Asurvey of more than 1,000 registered physicians who used telehealth services to treat patients with opioid-use disorder during COVID-19 found that an overwhelming majority favor making telehealth a permanent part of their practice.
Yale School of Public Health – The findings of the Yale School of Public Health (YSPH) study provide new support for the use of telehealth technology in treating opioid-use disorder. Policymakers currently are debating whether existing regulations allowing for telehealth during the COVID pandemic should be extended temporarily as the pandemic wears on — or made a permanent part of treatment practice options.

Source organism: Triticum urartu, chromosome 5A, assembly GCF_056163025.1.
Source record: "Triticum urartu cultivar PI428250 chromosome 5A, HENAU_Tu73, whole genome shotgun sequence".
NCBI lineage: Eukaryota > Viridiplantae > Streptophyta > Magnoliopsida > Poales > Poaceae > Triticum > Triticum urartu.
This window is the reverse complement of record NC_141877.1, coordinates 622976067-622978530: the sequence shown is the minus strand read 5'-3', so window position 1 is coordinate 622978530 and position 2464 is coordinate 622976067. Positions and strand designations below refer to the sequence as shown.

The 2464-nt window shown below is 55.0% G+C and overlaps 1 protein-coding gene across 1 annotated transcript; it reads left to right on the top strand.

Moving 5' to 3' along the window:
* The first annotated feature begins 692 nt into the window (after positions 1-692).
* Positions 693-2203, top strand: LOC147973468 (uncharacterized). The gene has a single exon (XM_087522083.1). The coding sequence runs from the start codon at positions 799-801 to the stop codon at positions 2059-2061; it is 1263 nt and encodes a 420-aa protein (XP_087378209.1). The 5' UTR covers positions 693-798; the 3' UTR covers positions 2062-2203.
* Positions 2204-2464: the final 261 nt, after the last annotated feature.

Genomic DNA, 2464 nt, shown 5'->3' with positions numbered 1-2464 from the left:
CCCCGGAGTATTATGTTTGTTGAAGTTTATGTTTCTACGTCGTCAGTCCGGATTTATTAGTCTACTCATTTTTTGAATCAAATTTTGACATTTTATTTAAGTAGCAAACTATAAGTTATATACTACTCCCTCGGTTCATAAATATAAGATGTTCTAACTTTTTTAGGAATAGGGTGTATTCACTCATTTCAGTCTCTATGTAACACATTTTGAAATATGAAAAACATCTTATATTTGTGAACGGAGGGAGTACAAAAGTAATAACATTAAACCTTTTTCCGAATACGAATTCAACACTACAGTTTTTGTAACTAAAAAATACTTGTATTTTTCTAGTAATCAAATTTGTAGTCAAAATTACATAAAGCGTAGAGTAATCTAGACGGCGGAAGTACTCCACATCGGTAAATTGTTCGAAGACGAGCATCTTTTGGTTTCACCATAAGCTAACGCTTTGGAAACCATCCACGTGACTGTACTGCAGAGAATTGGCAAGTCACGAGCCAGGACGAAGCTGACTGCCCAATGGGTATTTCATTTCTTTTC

“Recent exposure to telehealth due to the COVID-19 pandemic has promoted the perspective among the physicians surveyed that it is a viable and effective treatment option for patients,” said the study’s lead author Tamara Beetham, MPH, a PhD student in health policy and management at YSPH. “Findings like these could have major implications for the future of telehealth regulation. Continued flexibility would allow more individuals to access life-saving treatment.”
A staggering 107,622 people in the U.S. died of drug overdose in 2021, a 15% increase from 2020, according to the U.S. Centers for Disease Control and Prevention. Physicians frequently prescribe buprenorphine to treat opioid-use disorder and reduce the risk of overdose. Patients must regularly follow up with their provider as part of their treatment.